The Palace of Darkened Windows by Mary Hastings Bradley


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Page 1




LIST OF ILLUSTRATIONS


"'It is no use,' he repeated. 'There is no way out for you'"
_Frontispiece_

"'I do not want to stay here'"

"He found himself staring down into the bright dark eyes of a girl
he had never seen"

"Billy went to the mouth, peering watchfully out"




THE PALACE OF DARKENED WINDOWS



CHAPTER I

THE EAVESDROPPER


A one-eyed man with a stuffed crocodile upon his head paused before
the steps of Cairo's gayest hotel and his expectant gaze ranged
hopefully over the thronged verandas. It was afternoon tea time; the
band was playing and the crowd was at its thickest and brightest.
The little tables were surrounded by travelers of all nations, some
in tourist tweeds and hats with the inevitable green veils; others,
those of more leisurely sojourns, in white serges and diaphanous
frocks and flighty hats fresh from the Rue de la Paix.

It was the tweed-clad groups that the crocodile vender scanned for a
purchaser of his wares and harshly and unintelligibly exhorted to
buy, but no answering gaze betokened the least desire to bring back
a crocodile to the loved ones at home. Only Billy B. Hill grinned
delightedly at him, as Billy grinned at every merry sight of the
spectacular East, and Billy shook his head with cheerful
convincingosity, so the crocodile merchant moved reluctantly on
before the importunities of the Oriental rug peddler at his heels.

Then he stopped. His turbaned head, topped by the grotesque,
glassy-eyed, glistening-toothed monster, revolved slowly as the
Arab's single eye steadily followed a couple who passed by him up
the hotel steps. Billy, struck by the man's intense interest, craned
forward and saw that one of the couple, now exchanging farewells at
the top of the steps, was a girl, a pretty girl, and an American,
and the other was an officer in a uniform of considerable green and
gold, and obviously a foreigner.

He might be any kind of a foreigner, according to Billy's lax
distinctions, that was olive of complexion and very black of hair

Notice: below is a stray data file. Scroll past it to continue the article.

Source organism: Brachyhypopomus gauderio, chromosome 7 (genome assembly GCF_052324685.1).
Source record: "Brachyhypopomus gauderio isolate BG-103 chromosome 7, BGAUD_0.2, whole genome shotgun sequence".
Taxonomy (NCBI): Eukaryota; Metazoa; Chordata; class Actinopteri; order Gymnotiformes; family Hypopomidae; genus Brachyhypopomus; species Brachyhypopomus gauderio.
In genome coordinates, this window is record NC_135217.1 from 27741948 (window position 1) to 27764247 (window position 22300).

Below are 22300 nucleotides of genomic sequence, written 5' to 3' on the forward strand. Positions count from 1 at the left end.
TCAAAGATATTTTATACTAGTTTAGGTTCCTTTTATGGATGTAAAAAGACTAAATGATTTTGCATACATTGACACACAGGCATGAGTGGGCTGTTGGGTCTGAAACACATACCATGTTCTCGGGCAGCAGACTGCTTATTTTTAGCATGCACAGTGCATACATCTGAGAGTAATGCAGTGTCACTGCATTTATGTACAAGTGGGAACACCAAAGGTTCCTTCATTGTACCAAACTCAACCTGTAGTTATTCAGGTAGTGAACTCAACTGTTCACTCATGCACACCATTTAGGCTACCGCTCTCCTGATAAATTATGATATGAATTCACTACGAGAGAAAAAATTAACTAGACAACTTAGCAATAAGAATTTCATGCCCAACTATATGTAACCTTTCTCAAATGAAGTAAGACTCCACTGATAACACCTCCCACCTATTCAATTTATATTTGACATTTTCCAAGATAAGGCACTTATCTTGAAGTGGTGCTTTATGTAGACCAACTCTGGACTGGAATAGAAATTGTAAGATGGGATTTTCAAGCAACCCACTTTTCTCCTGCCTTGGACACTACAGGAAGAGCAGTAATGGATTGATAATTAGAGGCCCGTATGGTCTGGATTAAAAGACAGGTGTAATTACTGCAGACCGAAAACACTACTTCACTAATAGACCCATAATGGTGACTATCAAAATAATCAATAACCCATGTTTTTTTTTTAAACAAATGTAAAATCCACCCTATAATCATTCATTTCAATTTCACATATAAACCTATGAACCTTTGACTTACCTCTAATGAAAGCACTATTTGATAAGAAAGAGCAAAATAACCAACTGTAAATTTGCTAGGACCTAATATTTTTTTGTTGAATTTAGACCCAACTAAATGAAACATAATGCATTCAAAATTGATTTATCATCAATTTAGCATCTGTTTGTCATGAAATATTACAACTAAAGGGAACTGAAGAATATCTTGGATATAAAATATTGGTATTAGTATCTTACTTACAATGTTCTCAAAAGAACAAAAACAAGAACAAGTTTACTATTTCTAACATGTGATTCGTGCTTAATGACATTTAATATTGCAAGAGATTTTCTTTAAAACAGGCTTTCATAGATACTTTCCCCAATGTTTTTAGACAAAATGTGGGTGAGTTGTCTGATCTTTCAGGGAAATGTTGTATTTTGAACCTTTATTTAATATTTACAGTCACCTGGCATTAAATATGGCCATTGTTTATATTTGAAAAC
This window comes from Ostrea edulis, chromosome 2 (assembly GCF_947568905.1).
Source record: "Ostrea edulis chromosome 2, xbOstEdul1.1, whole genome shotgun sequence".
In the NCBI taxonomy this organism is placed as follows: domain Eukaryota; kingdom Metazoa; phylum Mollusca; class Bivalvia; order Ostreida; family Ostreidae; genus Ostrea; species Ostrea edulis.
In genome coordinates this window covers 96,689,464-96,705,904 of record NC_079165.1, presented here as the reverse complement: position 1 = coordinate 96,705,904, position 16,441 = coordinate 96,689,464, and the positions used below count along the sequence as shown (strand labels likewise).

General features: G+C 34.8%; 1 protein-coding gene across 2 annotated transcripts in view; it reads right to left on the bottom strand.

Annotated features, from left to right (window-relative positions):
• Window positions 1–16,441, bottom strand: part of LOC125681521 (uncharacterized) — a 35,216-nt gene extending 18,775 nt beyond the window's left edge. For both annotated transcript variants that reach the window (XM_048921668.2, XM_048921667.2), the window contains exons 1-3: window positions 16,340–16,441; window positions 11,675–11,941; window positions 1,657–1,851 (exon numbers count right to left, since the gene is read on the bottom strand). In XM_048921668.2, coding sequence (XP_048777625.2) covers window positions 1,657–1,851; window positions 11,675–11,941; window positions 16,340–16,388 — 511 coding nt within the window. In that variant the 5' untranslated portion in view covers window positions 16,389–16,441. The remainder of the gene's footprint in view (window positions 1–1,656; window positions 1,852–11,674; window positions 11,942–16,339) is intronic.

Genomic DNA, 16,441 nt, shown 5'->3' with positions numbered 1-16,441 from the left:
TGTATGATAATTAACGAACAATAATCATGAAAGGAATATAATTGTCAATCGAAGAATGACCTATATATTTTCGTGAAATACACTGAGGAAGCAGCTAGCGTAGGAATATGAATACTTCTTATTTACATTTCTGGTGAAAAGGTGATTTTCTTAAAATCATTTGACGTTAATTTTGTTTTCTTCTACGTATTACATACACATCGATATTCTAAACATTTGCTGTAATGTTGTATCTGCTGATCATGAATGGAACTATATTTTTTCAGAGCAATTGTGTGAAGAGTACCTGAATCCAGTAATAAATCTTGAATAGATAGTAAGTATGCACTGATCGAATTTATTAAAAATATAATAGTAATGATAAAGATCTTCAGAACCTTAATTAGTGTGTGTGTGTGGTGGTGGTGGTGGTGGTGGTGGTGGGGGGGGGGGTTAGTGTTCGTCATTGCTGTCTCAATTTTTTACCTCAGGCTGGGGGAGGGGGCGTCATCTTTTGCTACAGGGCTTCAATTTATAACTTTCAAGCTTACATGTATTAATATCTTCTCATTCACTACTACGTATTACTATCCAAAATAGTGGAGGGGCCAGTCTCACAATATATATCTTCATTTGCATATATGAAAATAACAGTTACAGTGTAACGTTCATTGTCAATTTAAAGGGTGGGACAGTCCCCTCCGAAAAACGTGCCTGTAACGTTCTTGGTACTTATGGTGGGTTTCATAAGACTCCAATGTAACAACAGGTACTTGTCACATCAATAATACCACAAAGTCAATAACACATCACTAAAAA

and eyes. Slender and of medium height, he carried himself with an
assurance that bordered upon effrontery, and as he bowed himself
down the steps he flashed upon his former companion a smile of
triumph that included and seemed to challenge the verandaful of
observers.

The girl turned and glanced casually about at the crowded groups
that were like little samples of all the nations of the earth, and
with no more than a faint awareness of the battery of eyes upon her
she passed toward the tables by the railing. She was a slim little
fairy of a girl, as fresh as a peach blossom, with a cloud of pale
gold hair fluttering round her pretty face, which lent her a most
alluring and deceptive appearance of ethereal mildness. She had a
soft, satiny, rose-leaf skin which was merely flushed by the heat of
the Egyptian day, and her eyes were big and very, very blue. There
were touches of that blue here and there upon her creamy linen suit,
and a knot of blue upon her parasol and a twist of blue about her
Panama hat, so that she could not be held unconscious of the
flagrantly bewitching effect. Altogether she was as upsettingly
pretty a young person as could be seen in a year's journey, and the
glances of the beholders brightened vividly at her approach.

There was one conspicuous exception. This exception was sitting
alone at the large table which backed Billy's tiny table into a
corner by the railing, and as the girl arrived at that large table
the exception arose and greeted her with an air of glacial chill.

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Books | Photos | Paul Mutton | Sun 15th Sep 2019, 16:47